Another image that got circulated around a lot that night was this:

#MissKansas a real miss America ” @nateypoo14 this is why everyone is freaking out over #MissAmerica

To be honest, I forget how big pageants are America. With shows like Toddlers and Tiaras and Honey Boo Boo, beauty pageants are as American as apple pie.

However American is code for white by many people. Use I am technically American, but society pictures an young American girl as blonde, blue, just fresh out of college working where she is. Not me and not Nina Davuluri.

This got me to thinking about the concept of the girl next door.

According to Urban Dictionary, The Girl Next Door is someone who is “someone you could bring home to your parents”or a “sweet, virginal, pure girl who you always admired, but could never actually go up too.”

I most admit The Girl Next Door concept is problematic because it place the Madonna/Whore complex on women. That women can only be one way or another, either prude or a whore. However woman of color rarely have the opportunity to be placed on such a pedestal. They are usually overly criticized, objectified, and sexualized. So being seen as “pure” or “virginal” is usually out of the question.

Women like Nina Davuluri could never been seen as the girl next door in a mainstream concept, even though she has the qualities of one. Miss America is supposed to uphold this idea. A beautiful, smart, and sweet unattainable woman. However her “otherness” cancels this out.

Her racial and ethnic background shouldn’t exclude her from this term (in reality we shouldn’t put such general labels on anyone) or from her being America. Racists White Americans forget that America is melting pot and that there is no one way to be American.

Julie Chen revealed on the daily talk show “The Talk” that she had undergo surgery to enlarge her Asian eyes. Chen, an American news anchor and and producer for CBS. She has done everything from CBS Early News to Big Brother.

While working as a local news reporter in Dayton, Ohio, Chen’s boss allegedly told her that she would never sit at the anchor desk due to her Chinese heritage. ” ‘Let’s face it Julie, how relatable are you to our community? How big of an Asian community do we have in Dayton?’ ” she recalled him saying. ” ‘On top of that, because of your Asian eyes, sometimes I’ve noticed that when you’re on camera and you’re interviewing someone, you look disinterested. You look bored.’ “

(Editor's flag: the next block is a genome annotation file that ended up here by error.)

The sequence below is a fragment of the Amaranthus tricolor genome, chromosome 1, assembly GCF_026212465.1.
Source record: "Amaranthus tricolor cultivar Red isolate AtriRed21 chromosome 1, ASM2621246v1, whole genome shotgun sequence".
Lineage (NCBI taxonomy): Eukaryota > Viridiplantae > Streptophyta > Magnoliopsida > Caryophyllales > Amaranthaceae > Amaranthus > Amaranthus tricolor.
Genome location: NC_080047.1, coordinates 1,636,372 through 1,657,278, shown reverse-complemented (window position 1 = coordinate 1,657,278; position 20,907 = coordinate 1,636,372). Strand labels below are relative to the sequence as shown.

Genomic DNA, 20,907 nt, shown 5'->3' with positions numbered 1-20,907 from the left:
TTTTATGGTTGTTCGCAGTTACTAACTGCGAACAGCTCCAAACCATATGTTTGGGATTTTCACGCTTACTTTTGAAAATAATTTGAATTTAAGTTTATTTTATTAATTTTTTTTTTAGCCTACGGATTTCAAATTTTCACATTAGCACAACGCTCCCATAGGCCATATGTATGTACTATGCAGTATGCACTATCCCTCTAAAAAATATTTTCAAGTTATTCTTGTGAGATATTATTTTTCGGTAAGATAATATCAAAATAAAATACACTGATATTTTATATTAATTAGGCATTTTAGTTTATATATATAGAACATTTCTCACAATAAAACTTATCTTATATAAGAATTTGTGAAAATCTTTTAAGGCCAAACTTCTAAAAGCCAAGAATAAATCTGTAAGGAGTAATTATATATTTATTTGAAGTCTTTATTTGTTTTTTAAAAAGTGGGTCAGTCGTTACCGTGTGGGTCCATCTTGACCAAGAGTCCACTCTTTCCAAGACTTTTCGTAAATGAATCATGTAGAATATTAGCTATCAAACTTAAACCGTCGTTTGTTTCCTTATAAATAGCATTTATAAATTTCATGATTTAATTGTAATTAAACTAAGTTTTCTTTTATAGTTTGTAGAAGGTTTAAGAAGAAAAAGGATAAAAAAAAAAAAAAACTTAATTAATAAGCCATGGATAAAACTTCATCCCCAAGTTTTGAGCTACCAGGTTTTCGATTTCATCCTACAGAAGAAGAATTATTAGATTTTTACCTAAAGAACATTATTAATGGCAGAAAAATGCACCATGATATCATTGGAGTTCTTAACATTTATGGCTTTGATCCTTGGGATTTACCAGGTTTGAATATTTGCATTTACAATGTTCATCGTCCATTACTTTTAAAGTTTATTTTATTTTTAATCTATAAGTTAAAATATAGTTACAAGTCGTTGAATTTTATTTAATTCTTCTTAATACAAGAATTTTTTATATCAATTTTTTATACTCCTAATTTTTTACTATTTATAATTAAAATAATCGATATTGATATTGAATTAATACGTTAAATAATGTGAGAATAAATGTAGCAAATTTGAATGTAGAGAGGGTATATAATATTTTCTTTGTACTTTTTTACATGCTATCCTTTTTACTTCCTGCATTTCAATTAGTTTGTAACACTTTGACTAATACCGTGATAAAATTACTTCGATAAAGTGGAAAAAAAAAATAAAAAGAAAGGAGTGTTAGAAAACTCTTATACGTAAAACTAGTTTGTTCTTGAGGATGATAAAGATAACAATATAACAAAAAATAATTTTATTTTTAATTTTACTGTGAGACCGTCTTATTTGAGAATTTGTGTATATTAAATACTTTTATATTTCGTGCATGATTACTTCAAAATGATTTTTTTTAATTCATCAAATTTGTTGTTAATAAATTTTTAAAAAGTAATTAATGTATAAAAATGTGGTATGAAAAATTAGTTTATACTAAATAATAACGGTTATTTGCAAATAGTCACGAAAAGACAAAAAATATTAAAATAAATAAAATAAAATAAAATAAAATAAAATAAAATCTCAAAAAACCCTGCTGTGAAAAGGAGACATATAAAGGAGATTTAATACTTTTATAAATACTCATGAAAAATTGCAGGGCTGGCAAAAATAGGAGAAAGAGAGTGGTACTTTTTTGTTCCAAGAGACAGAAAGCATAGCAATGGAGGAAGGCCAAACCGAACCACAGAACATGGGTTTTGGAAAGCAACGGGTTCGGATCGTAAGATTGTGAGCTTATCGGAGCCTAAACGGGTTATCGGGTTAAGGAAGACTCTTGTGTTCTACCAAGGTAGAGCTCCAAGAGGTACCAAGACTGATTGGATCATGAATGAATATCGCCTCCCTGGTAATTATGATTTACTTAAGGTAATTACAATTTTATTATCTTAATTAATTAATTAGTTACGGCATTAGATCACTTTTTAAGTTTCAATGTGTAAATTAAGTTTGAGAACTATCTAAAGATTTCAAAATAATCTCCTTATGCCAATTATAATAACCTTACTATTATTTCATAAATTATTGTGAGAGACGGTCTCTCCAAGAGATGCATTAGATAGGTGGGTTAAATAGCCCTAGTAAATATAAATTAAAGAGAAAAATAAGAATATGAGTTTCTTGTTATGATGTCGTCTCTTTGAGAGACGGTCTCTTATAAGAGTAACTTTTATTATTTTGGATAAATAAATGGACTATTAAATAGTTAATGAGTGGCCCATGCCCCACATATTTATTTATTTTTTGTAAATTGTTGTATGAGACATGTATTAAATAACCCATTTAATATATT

via The Hollywood Reporter

Here is another woman who was openly criticized for not looking American enough.

Even though she was born in Queens, New York, because she is of Chinese decent, this erases her Americaness.

When asked about her opinion on Julie Chen’s surgery, this is what Nina Davuluri had to say “Unfortunately, I don’t agree with plastic surgery, however, I can understand that from her standpoint,” she replied. “But more importantly, I’ve always viewed Miss America as the girl next door, and the girl next door is evolving as diversity in America evolves. She’s not who she was ten years ago, and she’s not going to be the same person come ten years down the road.”

Regardless of how you feel about plastic surgery, to see someone change their looks to appease people’s racial insecurities is upsetting. As someone who hopes to work on TV one day, maybe even on screen, the idea that you may have to change your natural looks to fit into a more European Beauty Standard just be successful in this line of work is frustrating to say the least.

Women like Nina Davuluri and Julie Chen, are reasons why I want to work in media. To show that woman of color come in many different molds.

We can talk about how beautiful Nina Davuluri is, but we can also talk about how smart she is. Right now she is going to use the money she won with Miss America to apply to medical school, in hopes to become a cardiologist. Davuluri graduated from the University of Michigan with a degree in brain behavior and cognitive science, earning Dean’s List, Michigan Merit Award, and National Honor Society Award honors along the way.

Is she the girl next door? Maybe or maybe not. But she’s our new Miss America and she really can be whatever she wants.